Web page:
Neutral merchants cannot be allowed to cover enemy's property with other goods belonging to them in the same ship. In condemning The Eenrom, a Danish ship which had sailed from Copenhagen to Batavia, with a cargo of tar, sheathing copper, sail cloth, and other articles contraband under treaty between England and Denmark, and captured on the return voyage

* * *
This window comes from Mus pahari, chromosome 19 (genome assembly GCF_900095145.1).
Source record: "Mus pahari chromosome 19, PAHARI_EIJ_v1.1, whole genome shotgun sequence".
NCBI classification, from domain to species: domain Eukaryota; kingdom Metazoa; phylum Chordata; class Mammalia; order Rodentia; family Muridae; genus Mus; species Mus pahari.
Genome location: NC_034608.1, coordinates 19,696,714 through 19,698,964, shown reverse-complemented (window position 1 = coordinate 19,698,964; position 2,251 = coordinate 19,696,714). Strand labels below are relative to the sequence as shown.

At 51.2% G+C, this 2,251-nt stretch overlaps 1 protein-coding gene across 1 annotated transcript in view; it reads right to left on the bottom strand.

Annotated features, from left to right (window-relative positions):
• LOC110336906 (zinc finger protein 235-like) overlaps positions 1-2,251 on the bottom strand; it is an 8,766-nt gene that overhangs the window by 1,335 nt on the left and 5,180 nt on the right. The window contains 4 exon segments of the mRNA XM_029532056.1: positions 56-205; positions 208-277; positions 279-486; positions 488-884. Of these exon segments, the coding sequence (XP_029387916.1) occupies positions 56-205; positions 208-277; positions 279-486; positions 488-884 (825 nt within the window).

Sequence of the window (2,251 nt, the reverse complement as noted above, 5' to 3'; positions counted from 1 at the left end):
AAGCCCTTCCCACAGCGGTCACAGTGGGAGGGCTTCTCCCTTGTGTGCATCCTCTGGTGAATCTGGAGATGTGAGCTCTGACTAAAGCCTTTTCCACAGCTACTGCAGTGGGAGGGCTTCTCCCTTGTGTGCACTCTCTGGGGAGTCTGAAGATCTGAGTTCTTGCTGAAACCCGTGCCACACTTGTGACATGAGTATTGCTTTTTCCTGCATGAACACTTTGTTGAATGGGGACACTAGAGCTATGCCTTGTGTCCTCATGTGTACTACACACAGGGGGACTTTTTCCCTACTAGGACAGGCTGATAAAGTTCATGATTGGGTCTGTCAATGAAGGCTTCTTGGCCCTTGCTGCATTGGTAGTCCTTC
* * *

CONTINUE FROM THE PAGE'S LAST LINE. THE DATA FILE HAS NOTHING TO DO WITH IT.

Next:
of which half at least was proved to be Dutch property, though collusively alleged to be Danish, Lord Stowell said (2 Rob. 9): “ The regular penalty of such a proceeding must be confiscation; for it is a rule of this court which I shall ever hold, till I am better instructed by the superior court, that if a neutral will weave a web of fraud of this sort, this court will not take the trouble of picking out the threads for him in order to distinguish the sound from the unsound; if he is detected in fraud, he will be involved in toto. A neutral surely cannot be permitted to say, 'I have endeavoured to protect the whole, but this part is really my property ; take the rest, and let me go with my own.' If he will engage in fraudulent concerns ith other persons, they must all stand or fall together.” (See also The Betsey and George, 2 Gallison, 377; The St. Nicholas, 1 Wheaton, 417; The Fortuna, 3 Wheaton, 236.)